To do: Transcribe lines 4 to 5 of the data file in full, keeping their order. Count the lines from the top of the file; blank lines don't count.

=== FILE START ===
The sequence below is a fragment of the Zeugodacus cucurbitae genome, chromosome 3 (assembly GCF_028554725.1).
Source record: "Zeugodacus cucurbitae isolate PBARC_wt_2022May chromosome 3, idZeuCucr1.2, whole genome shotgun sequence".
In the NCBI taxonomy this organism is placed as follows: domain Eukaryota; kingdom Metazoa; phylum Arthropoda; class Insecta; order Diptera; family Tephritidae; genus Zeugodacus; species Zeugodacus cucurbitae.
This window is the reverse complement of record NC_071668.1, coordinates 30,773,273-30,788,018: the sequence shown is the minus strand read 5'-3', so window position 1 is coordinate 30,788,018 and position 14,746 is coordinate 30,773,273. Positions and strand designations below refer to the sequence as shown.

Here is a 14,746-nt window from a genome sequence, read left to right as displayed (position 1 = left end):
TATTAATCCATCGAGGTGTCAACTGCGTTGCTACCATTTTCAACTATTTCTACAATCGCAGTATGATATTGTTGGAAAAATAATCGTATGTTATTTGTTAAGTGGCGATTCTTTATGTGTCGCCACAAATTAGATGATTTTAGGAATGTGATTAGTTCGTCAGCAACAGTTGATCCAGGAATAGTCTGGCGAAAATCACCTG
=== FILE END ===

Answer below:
This window is the reverse complement of record NC_071668.1, coordinates 30,773,273-30,788,018: the sequence shown is the minus strand read 5'-3', so window position 1 is coordinate 30,788,018 and position 14,746 is coordinate 30,773,273. Positions and strand designations below refer to the sequence as shown.

Here is a 14,746-nt window from a genome sequence, read left to right as displayed (position 1 = left end):